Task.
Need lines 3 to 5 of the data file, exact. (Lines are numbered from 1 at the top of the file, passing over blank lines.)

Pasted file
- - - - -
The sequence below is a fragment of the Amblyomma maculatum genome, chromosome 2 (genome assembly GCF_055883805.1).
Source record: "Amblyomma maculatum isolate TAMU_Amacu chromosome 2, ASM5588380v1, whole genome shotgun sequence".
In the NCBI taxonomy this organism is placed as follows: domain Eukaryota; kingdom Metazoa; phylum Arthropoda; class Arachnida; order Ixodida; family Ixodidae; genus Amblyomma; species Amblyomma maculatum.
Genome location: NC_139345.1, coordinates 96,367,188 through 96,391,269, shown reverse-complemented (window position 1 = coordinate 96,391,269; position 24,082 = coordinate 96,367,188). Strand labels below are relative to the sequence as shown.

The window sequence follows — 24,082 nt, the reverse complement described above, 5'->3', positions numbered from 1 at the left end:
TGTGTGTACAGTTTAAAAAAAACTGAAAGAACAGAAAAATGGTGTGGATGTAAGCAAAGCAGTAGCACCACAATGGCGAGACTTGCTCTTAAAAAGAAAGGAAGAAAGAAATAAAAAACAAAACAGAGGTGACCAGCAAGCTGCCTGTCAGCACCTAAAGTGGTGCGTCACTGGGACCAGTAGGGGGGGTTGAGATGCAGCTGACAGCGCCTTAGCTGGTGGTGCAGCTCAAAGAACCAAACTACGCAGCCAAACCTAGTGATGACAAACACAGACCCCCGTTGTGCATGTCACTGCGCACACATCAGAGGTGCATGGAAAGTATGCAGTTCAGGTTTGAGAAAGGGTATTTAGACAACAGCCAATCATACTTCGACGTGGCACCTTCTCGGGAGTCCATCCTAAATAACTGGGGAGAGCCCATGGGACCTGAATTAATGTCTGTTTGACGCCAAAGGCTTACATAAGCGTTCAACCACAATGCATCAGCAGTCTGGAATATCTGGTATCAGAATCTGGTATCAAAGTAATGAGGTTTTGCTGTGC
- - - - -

In the NCBI taxonomy this organism is placed as follows: domain Eukaryota; kingdom Metazoa; phylum Arthropoda; class Arachnida; order Ixodida; family Ixodidae; genus Amblyomma; species Amblyomma maculatum.
Genome location: NC_139345.1, coordinates 96,367,188 through 96,391,269, shown reverse-complemented (window position 1 = coordinate 96,391,269; position 24,082 = coordinate 96,367,188). Strand labels below are relative to the sequence as shown.

The window sequence follows — 24,082 nt, the reverse complement described above, 5'->3', positions numbered from 1 at the left end: